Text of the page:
Saturday, November 3, 2012

Wasau, WI: Wis. woman to stand trial for killing boyfriend's dog

WAUSAU, Wis. - A judge has ordered a trial for a Wisconsin woman accused of killing her boyfriend's dog.
Twenty-year-old Sean Janas appeared in court Wednesday on charges of felony animal mistreatment and poisoning an animal, a misdemeanor.
Janas waived her right to a preliminary hearing. The judge then found there is enough evidence to send her to trial.
Prosecutors say Janas poisoned her boyfriend's dog, a German shepherd-Labrador mix named Mary, and tortured the animal before the 4-year-old dog died in June.
According to the criminal complaint, Janas kept a diary with entries describing her intense hatred for Mary. Police said the diary also detailed the abuse Janas inflicted on the dog, which included forcing Mary to drink bleach and Drano during the course of several months.
Janas faces more than five years in prison and $30,000 in fines if convicted of all charges, and remained jailed this morning on a $2,500 cash bond. At the request of Moran, those attending the hearing were required to walk through metal detectors, and Marathon County Sheriff's deputies searched briefcases and handbags.
A line of protesters circled the courthouse before and after the court hearing in support of Mary, and drivers blew horns as cars passed the demonstrators.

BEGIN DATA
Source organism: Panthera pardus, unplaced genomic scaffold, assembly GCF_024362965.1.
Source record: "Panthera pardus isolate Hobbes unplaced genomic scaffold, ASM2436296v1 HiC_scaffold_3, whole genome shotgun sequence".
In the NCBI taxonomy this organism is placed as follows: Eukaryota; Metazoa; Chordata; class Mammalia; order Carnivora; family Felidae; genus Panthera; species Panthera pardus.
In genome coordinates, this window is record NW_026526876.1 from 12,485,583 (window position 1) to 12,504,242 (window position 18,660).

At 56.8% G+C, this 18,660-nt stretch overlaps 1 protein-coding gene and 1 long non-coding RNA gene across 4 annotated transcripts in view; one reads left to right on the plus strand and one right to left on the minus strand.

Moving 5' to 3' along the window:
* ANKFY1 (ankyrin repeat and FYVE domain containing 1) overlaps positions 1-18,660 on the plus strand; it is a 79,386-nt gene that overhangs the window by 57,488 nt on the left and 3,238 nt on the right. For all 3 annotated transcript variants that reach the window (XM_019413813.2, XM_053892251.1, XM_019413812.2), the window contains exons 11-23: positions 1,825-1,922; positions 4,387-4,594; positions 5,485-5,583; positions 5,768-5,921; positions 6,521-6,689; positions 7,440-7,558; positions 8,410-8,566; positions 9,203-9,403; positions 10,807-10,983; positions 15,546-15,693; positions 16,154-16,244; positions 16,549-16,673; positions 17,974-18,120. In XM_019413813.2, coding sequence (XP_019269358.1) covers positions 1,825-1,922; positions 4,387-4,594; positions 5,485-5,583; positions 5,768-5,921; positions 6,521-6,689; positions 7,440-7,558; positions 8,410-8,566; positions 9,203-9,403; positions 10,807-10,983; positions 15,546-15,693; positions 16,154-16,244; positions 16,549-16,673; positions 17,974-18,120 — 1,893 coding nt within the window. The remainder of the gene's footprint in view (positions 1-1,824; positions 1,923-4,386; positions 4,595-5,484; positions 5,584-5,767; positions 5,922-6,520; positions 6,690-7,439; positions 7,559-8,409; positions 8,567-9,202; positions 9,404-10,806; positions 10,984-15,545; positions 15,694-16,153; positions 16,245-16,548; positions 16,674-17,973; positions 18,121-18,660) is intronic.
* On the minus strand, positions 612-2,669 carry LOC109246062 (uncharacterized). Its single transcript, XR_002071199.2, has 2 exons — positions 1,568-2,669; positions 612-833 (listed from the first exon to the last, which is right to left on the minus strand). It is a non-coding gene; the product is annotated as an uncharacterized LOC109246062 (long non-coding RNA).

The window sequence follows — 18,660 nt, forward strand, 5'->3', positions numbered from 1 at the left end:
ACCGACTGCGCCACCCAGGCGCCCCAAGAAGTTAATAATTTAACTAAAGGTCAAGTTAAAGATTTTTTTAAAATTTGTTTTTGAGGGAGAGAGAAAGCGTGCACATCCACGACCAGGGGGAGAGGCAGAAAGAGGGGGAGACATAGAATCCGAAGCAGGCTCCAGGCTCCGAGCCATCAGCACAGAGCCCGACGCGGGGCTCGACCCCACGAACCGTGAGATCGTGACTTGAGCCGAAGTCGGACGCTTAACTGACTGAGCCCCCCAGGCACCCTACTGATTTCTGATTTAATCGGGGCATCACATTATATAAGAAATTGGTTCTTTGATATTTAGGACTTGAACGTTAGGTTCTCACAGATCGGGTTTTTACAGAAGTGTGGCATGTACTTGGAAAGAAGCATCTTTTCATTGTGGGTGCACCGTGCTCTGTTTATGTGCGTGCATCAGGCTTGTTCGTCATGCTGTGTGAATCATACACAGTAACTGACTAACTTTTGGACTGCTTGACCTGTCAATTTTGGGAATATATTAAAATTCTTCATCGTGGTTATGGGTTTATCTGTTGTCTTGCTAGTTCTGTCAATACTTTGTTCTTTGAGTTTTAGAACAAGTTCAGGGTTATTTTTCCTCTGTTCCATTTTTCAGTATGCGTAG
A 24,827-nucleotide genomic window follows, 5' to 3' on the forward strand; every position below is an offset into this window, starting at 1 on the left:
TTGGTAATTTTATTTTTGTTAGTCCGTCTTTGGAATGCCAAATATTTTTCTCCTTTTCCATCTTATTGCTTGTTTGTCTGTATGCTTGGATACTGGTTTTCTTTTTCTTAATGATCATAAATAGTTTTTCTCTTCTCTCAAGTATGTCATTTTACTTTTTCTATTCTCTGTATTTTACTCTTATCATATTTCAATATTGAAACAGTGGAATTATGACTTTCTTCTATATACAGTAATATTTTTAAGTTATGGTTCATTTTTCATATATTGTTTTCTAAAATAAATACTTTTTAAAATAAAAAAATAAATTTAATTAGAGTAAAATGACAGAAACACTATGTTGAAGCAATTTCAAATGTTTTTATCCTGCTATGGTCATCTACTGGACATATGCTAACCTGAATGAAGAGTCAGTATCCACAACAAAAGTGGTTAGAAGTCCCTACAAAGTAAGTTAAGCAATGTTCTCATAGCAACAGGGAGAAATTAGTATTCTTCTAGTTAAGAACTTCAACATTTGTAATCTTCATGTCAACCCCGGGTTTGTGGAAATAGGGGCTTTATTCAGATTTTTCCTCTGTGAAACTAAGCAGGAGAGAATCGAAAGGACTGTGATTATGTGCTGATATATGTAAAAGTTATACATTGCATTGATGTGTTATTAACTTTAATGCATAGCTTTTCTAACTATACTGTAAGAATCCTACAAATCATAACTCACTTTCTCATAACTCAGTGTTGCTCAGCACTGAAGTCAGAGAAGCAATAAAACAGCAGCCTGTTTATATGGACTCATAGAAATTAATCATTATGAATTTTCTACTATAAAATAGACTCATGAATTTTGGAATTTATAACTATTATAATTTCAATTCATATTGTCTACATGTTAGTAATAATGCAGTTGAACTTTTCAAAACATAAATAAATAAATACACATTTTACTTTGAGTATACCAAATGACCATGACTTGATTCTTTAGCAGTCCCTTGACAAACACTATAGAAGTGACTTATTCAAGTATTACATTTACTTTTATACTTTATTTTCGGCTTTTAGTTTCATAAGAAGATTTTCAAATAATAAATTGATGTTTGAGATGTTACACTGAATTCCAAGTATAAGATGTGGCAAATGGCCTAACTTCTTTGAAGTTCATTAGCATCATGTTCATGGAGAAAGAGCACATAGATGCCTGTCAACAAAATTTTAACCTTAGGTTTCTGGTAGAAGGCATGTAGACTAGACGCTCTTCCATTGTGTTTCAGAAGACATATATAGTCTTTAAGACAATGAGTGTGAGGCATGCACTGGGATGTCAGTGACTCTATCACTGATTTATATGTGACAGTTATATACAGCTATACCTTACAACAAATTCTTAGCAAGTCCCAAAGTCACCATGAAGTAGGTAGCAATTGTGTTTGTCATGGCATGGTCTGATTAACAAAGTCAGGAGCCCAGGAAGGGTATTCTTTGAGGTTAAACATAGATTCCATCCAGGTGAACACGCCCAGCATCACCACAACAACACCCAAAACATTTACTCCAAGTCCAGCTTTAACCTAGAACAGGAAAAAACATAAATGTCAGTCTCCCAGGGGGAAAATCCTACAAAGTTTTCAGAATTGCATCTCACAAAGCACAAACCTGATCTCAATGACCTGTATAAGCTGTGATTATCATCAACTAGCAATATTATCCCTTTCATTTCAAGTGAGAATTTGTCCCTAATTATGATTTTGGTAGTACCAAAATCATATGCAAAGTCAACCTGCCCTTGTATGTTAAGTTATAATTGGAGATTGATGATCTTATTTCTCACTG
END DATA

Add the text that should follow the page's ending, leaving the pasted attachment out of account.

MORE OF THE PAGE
Some who marched carried signs, and many took their dogs to the demonstration. Kelli Obremski, 42, of Mosinee took her dog, a 1-year-old boxer named Parker. And Obremski's two sons, Ben, 13, and Tanner, 15, took the morning off school to participate.
"We don't have tough enough laws that protect animals, and I believe vets should have to report any suspected abuse, just like they would in a child," Obremski said. "If (Janas) killed man's best friend, she should get the maximum penalty possible. If the abuse had been reported, I have to wonder if that dog could have been saved."
Obremski said she and her sons plan to demonstrate at future court appearances, as well.
"We'll come to every appearance we can," Obremski said. "It's that important."

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